A panel of PTs from the Hospital for Special Surgery (HSS) in New York explained how that institution implemented direct access (DA) to physical therapist services during a June 13 session at APTA's 2019 NEXT Conference and Exposition. They then advised attendees how to operationalize DA at their own institutions.
Presenters from HSS were Carol Page, PT, DPT; Mary Murray-Weir, PT, MBA; Robert Turner, PT, DPT; and Jaime Edelstein, PT, DScPT. Also presenting was Aaron Keil, PT, DPT, from the University of Illinois at Chicago.
Keil noted that DA was achieved in all 50 states and the District of Columbia in 2015, but only 18 states have unrestricted access. The others include limiting or restrictive provisions, meaning there still are barriers to DA.
He cited a 2015 APTA survey for which nearly 65% of respondents said the major administrative barrier to DA implementation was "My supervisor/facility requires all patients to have a referral." Keil noted that this is especially true in hospital-based inpatient and outpatient facilities, as hospitals tend to be more risk averse and "may be more restrictive than state law."
Page said that an essential first step to achieving DA was getting buy-in. One key group was physicians—particularly surgeons—who were concerned that their patient levels would drop. Page explained, "We showed that direct access would 'widen the funnel' and actually provide them more patients," while at the same time screening to avoid sending inappropriate patients to the surgeons.
Administrative staff was taught how to screen patients and schedule them with appropriate PTs. They also were made responsible for tracking timing and number of permissible visits for adherence to state provisions, building on an HSS foundation of training and competency programs it conducts for all staff.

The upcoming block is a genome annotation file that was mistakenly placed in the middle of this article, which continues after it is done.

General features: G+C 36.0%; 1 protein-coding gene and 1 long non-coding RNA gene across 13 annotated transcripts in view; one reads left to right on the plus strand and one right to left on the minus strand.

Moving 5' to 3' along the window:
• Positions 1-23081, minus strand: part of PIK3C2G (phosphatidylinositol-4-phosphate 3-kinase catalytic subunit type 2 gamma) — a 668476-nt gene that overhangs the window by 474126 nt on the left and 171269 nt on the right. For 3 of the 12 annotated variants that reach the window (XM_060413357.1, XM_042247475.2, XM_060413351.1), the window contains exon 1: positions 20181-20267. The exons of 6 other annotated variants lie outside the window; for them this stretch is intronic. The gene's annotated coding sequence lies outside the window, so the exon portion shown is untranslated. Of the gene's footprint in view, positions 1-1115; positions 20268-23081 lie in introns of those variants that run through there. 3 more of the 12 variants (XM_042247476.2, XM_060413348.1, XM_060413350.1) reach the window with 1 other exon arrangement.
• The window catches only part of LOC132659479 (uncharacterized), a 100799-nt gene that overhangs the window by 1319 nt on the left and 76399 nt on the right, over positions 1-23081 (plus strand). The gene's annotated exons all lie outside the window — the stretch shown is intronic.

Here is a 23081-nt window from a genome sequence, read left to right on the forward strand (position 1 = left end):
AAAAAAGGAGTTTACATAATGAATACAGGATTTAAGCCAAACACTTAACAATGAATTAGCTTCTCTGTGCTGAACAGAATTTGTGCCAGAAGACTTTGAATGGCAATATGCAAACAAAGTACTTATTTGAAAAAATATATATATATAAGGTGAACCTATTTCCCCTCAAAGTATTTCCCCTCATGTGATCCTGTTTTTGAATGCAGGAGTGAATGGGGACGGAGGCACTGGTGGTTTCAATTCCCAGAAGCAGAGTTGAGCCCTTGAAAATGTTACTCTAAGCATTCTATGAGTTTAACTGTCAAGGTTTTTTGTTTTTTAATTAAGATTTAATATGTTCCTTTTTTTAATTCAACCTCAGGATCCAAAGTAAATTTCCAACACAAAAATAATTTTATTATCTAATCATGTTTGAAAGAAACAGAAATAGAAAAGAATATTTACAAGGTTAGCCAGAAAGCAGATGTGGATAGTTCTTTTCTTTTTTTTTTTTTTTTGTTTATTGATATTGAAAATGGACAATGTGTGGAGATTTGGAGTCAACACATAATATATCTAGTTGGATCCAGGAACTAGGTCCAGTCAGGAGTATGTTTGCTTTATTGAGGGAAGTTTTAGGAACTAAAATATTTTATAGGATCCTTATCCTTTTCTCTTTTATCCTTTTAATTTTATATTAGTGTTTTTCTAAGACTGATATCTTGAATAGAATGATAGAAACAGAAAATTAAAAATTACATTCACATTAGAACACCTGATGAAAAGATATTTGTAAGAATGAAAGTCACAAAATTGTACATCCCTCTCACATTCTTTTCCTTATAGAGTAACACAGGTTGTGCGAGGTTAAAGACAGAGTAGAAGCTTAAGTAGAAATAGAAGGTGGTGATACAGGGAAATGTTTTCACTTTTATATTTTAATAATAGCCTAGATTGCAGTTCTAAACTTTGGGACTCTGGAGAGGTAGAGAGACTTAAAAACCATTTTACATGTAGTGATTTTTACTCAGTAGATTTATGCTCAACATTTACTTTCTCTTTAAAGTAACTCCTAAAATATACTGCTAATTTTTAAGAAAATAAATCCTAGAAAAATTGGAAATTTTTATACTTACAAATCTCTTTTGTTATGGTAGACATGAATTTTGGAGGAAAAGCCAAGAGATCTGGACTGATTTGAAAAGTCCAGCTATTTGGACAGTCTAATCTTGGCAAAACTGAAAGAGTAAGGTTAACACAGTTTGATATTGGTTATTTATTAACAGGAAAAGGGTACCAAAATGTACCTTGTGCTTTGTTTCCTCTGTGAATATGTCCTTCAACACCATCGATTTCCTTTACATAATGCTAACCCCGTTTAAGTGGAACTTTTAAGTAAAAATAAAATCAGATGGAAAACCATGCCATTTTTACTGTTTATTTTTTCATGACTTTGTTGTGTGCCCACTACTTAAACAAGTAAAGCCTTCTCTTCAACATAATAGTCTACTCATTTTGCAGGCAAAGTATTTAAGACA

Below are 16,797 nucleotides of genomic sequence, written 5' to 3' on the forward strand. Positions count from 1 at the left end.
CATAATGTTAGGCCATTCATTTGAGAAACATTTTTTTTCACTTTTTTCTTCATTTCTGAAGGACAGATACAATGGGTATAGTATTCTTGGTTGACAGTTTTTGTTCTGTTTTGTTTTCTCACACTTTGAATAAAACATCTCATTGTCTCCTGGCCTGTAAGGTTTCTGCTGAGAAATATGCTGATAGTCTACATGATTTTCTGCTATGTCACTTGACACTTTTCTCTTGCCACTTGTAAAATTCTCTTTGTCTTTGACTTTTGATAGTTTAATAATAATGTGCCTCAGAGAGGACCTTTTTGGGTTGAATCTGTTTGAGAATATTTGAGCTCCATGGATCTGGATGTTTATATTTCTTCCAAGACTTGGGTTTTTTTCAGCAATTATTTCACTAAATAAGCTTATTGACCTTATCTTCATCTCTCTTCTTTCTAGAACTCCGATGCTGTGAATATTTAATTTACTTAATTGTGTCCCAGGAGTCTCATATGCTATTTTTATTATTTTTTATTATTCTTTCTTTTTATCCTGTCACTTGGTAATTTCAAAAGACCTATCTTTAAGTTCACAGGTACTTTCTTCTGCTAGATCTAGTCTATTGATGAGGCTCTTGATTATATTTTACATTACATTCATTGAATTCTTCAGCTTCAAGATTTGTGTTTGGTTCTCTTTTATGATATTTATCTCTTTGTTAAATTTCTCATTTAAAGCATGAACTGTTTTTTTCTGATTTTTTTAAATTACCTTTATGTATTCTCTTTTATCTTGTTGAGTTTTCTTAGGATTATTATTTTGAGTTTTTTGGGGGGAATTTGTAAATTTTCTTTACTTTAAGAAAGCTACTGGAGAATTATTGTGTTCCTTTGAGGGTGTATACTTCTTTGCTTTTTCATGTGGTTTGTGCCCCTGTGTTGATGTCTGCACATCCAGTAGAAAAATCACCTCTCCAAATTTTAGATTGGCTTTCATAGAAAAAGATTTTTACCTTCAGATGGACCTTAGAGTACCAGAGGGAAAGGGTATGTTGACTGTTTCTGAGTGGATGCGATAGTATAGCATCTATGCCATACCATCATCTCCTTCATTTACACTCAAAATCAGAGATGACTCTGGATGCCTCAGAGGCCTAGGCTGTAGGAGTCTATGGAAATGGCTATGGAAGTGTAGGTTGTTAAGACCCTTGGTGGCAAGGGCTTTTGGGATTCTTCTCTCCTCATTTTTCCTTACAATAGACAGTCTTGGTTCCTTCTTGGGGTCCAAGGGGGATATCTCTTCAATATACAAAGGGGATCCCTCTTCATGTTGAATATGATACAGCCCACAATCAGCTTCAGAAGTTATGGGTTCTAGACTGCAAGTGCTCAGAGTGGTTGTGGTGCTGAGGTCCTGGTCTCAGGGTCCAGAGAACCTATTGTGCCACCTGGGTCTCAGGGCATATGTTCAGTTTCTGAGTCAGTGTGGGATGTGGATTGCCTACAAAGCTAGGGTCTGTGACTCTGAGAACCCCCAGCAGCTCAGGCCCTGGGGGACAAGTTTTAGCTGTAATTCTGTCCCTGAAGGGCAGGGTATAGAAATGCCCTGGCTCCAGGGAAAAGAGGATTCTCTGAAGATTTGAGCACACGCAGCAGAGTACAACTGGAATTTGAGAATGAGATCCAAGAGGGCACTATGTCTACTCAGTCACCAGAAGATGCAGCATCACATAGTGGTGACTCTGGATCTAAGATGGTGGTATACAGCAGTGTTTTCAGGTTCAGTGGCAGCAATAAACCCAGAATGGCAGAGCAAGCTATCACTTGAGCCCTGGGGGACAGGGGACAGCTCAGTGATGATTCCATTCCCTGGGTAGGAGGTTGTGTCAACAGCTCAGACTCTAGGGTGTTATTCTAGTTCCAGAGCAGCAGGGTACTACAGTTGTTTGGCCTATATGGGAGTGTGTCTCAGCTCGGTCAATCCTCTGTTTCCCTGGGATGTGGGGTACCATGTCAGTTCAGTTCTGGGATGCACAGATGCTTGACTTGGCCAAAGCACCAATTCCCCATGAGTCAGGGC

The hospital established criteria for DA PTs that were more stringent than required by the state. For example, while New York requires 3 years of clinical experience, HSS required that experience to be at outpatient facilities. It also required CEUs in certain areas, such as spine, manual therapy, and differential diagnosis.
Turner described the development of a written exam for aspiring DA PTs. Questions were developed following the same item-writing guidelines used by the American Board of Physical Therapy Specialties. A score of 80% is required to pass the test.
HSS also developed a practical examination involving an actual patient. The primary question to be answered is: "Can you take this patient and treat him or her? Or do you refer to a physician?"
The program was made voluntary for PTs since some didn't initially feel comfortable with it. "Not everyone fits the mold," Turner said.
Page addressed operationalizing DA, which she divided into 4 categories. The first was resources. She said, "APTA has amazing resources." She advised those in the audience to search APTA's website for "direct access" and browse the resources. The second category is billing, which she made clear "is different in a hospital setting" from a private practice and requires a hospital-wide effort. The team leading the DA program at HSS made a conscious decision not to contact insurance companies in advance and announce their intentions. "We did a soft launch with a small number of patients. We let them know that their interventions might or might not be covered," Page said, but he found that most insurers did cover the services, and HSS now contacts insurers in advance.
The other elements of operationalizing DA were documentation and marketing. These included developing specific policies and procedures, providing notice of advice for patients, identifying common ICD-10 codes, and developing tip sheets for patients and physicians.
The panel listed a series of lessons learned—things to do and things not to do. For example, don't:
- Assume people understand what DA is.
- Give up.
- Be mean, defense, argumentative, or otherwise difficult to deal with.
On the other hand, do:
- Assume some people will think DA is illegal and/or unsafe.
- Highlight improved patient access and patient care.
Ask "How can we?" rather than "Can we?"